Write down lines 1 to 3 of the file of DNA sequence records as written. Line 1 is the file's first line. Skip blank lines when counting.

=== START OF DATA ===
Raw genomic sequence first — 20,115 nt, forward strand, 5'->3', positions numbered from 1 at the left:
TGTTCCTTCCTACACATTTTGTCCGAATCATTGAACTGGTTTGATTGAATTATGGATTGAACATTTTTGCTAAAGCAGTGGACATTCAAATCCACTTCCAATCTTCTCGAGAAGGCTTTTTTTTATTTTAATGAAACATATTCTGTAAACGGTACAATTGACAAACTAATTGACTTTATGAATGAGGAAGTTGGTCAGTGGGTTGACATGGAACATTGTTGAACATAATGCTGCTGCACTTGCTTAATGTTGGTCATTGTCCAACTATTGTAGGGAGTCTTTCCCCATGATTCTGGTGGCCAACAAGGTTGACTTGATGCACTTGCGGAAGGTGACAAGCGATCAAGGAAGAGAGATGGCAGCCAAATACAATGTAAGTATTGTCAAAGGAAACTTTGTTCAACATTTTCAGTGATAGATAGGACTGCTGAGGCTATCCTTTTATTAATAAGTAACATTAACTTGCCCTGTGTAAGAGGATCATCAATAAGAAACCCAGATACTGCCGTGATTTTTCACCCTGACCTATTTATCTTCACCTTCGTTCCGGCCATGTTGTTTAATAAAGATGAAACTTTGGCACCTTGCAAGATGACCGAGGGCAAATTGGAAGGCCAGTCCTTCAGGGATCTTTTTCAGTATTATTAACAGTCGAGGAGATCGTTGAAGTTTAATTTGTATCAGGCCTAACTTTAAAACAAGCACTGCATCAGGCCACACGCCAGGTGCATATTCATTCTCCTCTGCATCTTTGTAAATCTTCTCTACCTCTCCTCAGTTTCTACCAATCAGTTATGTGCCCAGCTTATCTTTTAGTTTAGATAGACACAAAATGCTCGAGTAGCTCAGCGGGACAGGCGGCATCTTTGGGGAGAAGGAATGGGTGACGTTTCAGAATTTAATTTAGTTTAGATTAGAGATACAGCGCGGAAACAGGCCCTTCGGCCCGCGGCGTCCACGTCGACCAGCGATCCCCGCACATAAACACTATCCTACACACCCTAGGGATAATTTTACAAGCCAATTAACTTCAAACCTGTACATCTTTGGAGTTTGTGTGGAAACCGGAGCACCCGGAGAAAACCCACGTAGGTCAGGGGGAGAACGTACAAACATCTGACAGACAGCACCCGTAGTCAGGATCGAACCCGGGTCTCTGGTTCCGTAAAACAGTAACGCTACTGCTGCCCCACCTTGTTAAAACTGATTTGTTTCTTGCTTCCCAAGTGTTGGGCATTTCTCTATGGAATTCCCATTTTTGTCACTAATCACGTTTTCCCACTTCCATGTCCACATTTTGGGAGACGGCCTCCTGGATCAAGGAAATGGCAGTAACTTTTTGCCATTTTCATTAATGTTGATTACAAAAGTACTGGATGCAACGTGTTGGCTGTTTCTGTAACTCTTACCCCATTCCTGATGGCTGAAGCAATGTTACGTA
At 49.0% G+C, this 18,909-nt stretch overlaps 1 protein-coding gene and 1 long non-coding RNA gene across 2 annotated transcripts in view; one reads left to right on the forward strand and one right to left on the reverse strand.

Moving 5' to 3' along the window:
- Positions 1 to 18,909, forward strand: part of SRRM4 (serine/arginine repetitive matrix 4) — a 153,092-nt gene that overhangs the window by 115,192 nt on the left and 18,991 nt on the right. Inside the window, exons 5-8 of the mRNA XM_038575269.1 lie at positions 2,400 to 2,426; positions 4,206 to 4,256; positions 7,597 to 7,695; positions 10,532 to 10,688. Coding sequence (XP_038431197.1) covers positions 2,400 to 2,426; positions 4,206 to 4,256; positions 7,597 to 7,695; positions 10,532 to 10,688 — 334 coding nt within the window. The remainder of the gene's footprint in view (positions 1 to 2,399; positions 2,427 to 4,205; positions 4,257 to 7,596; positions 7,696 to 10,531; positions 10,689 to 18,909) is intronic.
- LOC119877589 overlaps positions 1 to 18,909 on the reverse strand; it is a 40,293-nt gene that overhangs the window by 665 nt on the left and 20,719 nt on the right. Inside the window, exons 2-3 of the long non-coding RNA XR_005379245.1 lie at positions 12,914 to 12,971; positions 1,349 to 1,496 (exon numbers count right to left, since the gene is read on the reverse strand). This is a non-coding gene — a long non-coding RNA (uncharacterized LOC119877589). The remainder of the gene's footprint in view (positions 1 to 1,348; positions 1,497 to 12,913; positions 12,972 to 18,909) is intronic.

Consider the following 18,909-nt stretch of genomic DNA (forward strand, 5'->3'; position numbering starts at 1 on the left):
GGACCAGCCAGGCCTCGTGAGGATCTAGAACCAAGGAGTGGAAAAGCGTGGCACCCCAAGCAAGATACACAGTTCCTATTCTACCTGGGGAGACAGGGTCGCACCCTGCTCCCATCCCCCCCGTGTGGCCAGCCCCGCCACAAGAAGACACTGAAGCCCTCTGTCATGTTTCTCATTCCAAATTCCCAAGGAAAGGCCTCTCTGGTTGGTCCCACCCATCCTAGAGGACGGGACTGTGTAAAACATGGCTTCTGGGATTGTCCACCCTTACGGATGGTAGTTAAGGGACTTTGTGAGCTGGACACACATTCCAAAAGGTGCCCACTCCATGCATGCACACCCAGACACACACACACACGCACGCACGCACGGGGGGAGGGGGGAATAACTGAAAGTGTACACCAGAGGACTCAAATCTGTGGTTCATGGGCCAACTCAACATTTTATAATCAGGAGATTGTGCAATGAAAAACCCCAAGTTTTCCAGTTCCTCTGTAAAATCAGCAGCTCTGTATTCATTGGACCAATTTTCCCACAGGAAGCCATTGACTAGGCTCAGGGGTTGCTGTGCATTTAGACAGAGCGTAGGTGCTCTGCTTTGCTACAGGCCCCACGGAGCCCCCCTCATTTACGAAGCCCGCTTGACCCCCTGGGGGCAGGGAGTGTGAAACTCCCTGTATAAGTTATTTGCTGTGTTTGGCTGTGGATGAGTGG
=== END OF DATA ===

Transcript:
Raw genomic sequence first — 20,115 nt, forward strand, 5'->3', positions numbered from 1 at the left:
TGTTCCTTCCTACACATTTTGTCCGAATCATTGAACTGGTTTGATTGAATTATGGATTGAACATTTTTGCTAAAGCAGTGGACATTCAAATCCACTTCCAATCTTCTCGAGAAGGCTTTTTTTTATTTTAATGAAACATATTCTGTAAACGGTACAATTGACAAACTAATTGACTTTATGAATGAGGAAGTTGGTCAGTGGGTTGACATGGAACATTGTTGAACATAATGCTGCTGCACTTGCTTAATGTTGGTCATTGTCCAACTATTGTAGGGAGTCTTTCCCCATGATTCTGGTGGCCAACAAGGTTGACTTGATGCACTTGCGGAAGGTGACAAGCGATCAAGGAAGAGAGATGGCAGCCAAATACAATGTAAGTATTGTCAAAGGAAACTTTGTTCAACATTTTCAGTGATAGATAGGACTGCTGAGGCTATCCTTTTATTAATAAGTAACATTAACTTGCCCTGTGTAAGAGGATCATCAATAAGAAACCCAGATACTGCCGTGATTTTTCACCCTGACCTATTTATCTTCACCTTCGTTCCGGCCATGTTGTTTAATAAAGATGAAACTTTGGCACCTTGCAAGATGACCGAGGGCAAATTGGAAGGCCAGTCCTTCAGGGATCTTTTTCAGTATTATTAACAGTCGAGGAGATCGTTGAAGTTTAATTTGTATCAGGCCTAACTTTAAAACAAGCACTGCATCAGGCCACACGCCAGGTGCATATTCATTCTCCTCTGCATCTTTGTAAATCTTCTCTACCTCTCCTCAGTTTCTACCAATCAGTTATGTGCCCAGCTTATCTTTTAGTTTAGATAGACACAAAATGCTCGAGTAGCTCAGCGGGACAGGCGGCATCTTTGGGGAGAAGGAATGGGTGACGTTTCAGAATTTAATTTAGTTTAGATTAGAGATACAGCGCGGAAACAGGCCCTTCGGCCCGCGGCGTCCACGTCGACCAGCGATCCCCGCACATAAACACTATCCTACACACCCTAGGGATAATTTTACAAGCCAATTAACTTCAAACCTGTACATCTTTGGAGTTTGTGTGGAAACCGGAGCACCCGGAGAAAACCCACGTAGGTCAGGGGGAGAACGTACAAACATCTGACAGACAGCACCCGTAGTCAGGATCGAACCCGGGTCTCTGGTTCCGTAAAACAGTAACGCTACTGCTGCCCCACCTTGTTAAAACTGATTTGTTTCTTGCTTCCCAAGTGTTGGGCATTTCTCTATGGAATTCCCATTTTTGTCACTAATCACGTTTTCCCACTTCCATGTCCACATTTTGGGAGACGGCCTCCTGGATCAAGGAAATGGCAGTAACTTTTTGCCATTTTCATTAATGTTGATTACAAAAGTACTGGATGCAACGTGTTGGCTGTTTCTGTAACTCTTACCCCATTCCTGATGGCTGAAGCAATGTTACGTA
At 49.0% G+C, this 18,909-nt stretch overlaps 1 protein-coding gene and 1 long non-coding RNA gene across 2 annotated transcripts in view; one reads left to right on the forward strand and one right to left on the reverse strand.